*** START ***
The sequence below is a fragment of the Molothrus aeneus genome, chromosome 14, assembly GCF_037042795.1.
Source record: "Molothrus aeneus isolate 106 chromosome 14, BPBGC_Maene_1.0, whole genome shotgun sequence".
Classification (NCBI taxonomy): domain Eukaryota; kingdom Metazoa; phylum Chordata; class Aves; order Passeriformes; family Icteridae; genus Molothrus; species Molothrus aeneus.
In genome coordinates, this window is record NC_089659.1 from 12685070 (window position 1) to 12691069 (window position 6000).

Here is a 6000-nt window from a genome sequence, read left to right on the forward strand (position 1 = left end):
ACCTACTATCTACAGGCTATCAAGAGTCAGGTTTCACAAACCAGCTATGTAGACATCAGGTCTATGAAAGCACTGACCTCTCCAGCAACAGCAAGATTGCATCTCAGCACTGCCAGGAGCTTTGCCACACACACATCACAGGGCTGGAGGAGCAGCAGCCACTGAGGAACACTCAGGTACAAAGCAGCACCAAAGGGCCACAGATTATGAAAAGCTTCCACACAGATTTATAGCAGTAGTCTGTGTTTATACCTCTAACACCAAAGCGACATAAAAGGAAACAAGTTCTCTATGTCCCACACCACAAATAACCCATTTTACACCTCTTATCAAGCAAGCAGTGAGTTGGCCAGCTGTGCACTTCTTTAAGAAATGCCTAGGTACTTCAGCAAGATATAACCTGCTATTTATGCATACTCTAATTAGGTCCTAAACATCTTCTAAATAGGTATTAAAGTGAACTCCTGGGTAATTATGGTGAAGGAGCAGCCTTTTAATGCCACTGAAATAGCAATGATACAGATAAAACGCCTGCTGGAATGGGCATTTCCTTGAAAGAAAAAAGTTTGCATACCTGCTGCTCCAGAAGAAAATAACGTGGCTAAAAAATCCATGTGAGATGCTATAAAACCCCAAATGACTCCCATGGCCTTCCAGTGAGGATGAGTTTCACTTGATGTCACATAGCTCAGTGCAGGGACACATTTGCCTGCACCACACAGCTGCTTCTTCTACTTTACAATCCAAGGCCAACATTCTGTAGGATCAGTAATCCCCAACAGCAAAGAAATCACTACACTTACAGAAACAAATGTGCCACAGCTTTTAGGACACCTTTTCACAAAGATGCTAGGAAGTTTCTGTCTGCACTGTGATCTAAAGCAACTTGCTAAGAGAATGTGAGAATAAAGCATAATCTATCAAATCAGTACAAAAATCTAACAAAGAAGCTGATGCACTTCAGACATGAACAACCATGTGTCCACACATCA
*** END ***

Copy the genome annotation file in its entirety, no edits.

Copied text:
The sequence below is a fragment of the Molothrus aeneus genome, chromosome 14, assembly GCF_037042795.1.
Source record: "Molothrus aeneus isolate 106 chromosome 14, BPBGC_Maene_1.0, whole genome shotgun sequence".
Classification (NCBI taxonomy): domain Eukaryota; kingdom Metazoa; phylum Chordata; class Aves; order Passeriformes; family Icteridae; genus Molothrus; species Molothrus aeneus.
In genome coordinates, this window is record NC_089659.1 from 12685070 (window position 1) to 12691069 (window position 6000).

Here is a 6000-nt window from a genome sequence, read left to right on the forward strand (position 1 = left end):
ACCTACTATCTACAGGCTATCAAGAGTCAGGTTTCACAAACCAGCTATGTAGACATCAGGTCTATGAAAGCACTGACCTCTCCAGCAACAGCAAGATTGCATCTCAGCACTGCCAGGAGCTTTGCCACACACACATCACAGGGCTGGAGGAGCAGCAGCCACTGAGGAACACTCAGGTACAAAGCAGCACCAAAGGGCCACAGATTATGAAAAGCTTCCACACAGATTTATAGCAGTAGTCTGTGTTTATACCTCTAACACCAAAGCGACATAAAAGGAAACAAGTTCTCTATGTCCCACACCACAAATAACCCATTTTACACCTCTTATCAAGCAAGCAGTGAGTTGGCCAGCTGTGCACTTCTTTAAGAAATGCCTAGGTACTTCAGCAAGATATAACCTGCTATTTATGCATACTCTAATTAGGTCCTAAACATCTTCTAAATAGGTATTAAAGTGAACTCCTGGGTAATTATGGTGAAGGAGCAGCCTTTTAATGCCACTGAAATAGCAATGATACAGATAAAACGCCTGCTGGAATGGGCATTTCCTTGAAAGAAAAAAGTTTGCATACCTGCTGCTCCAGAAGAAAATAACGTGGCTAAAAAATCCATGTGAGATGCTATAAAACCCCAAATGACTCCCATGGCCTTCCAGTGAGGATGAGTTTCACTTGATGTCACATAGCTCAGTGCAGGGACACATTTGCCTGCACCACACAGCTGCTTCTTCTACTTTACAATCCAAGGCCAACATTCTGTAGGATCAGTAATCCCCAACAGCAAAGAAATCACTACACTTACAGAAACAAATGTGCCACAGCTTTTAGGACACCTTTTCACAAAGATGCTAGGAAGTTTCTGTCTGCACTGTGATCTAAAGCAACTTGCTAAGAGAATGTGAGAATAAAGCATAATCTATCAAATCAGTACAAAAATCTAACAAAGAAGCTGATGCACTTCAGACATGAACAACCATGTGTCCACACATCA